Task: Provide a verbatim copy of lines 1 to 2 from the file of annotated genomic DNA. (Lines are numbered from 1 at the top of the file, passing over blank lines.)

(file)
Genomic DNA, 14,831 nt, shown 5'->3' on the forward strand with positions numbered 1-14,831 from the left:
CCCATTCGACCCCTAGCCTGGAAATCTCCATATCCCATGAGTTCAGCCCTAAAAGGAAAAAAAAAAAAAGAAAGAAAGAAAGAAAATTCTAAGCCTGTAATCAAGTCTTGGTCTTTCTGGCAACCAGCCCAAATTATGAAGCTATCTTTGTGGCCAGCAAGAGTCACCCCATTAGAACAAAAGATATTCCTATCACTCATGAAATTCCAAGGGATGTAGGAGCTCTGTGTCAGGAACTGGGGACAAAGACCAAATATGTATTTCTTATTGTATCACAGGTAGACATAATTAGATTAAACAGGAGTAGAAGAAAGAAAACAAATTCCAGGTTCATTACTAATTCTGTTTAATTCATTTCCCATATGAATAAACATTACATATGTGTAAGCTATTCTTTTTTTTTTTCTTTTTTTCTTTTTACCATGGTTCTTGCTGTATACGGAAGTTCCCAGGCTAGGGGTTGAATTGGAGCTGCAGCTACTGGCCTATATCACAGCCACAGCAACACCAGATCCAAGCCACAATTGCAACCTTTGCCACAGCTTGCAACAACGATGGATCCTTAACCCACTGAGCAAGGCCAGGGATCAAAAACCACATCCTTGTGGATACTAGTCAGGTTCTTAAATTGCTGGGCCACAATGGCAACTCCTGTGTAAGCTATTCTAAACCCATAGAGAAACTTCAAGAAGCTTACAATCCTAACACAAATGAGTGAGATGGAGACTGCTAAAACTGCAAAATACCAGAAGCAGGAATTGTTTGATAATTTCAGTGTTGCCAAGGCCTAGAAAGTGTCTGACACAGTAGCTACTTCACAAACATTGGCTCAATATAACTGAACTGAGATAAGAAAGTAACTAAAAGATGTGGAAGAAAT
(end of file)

Genomic DNA, 14,831 nt, shown 5'->3' on the forward strand with positions numbered 1-14,831 from the left:
CCCATTCGACCCCTAGCCTGGAAATCTCCATATCCCATGAGTTCAGCCCTAAAAGGAAAAAAAAAAAAAGAAAGAAAGAAAGAAAATTCTAAGCCTGTAATCAAGTCTTGGTCTTTCTGGCAACCAGCCCAAATTATGAAGCTATCTTTGTGGCCAGCAAGAGTCACCCCATTAGAACAAAAGATATTCCTATCACTCATGAAATTCCAAGGGATGTAGGAGCTCTGTGTCAGGAACTGGGGACAAAGACCAAATATGTATTTCTTATTGTATCACAGGTAGACATAATTAGATTAAACAGGAGTAGAAGAAAGAAAACAAATTCCAGGTTCATTACTAATTCTGTTTAATTCATTTCCCATATGAATAAACATTACATATGTGTAAGCTATTCTTTTTTTTTTTCTTTTTTTCTTTTTACCATGGTTCTTGCTGTATACGGAAGTTCCCAGGCTAGGGGTTGAATTGGAGCTGCAGCTACTGGCCTATATCACAGCCACAGCAACACCAGATCCAAGCCACAATTGCAACCTTTGCCACAGCTTGCAACAACGATGGATCCTTAACCCACTGAGCAAGGCCAGGGATCAAAAACCACATCCTTGTGGATACTAGTCAGGTTCTTAAATTGCTGGGCCACAATGGCAACTCCTGTGTAAGCTATTCTAAACCCATAGAGAAACTTCAAGAAGCTTACAATCCTAACACAAATGAGTGAGATGGAGACTGCTAAAACTGCAAAATACCAGAAGCAGGAATTGTTTGATAATTTCAGTGTTGCCAAGGCCTAGAAAGTGTCTGACACAGTAGCTACTTCACAAACATTGGCTCAATATAACTGAACTGAGATAAGAAAGTAACTAAAAGATGTGGAAGAAAT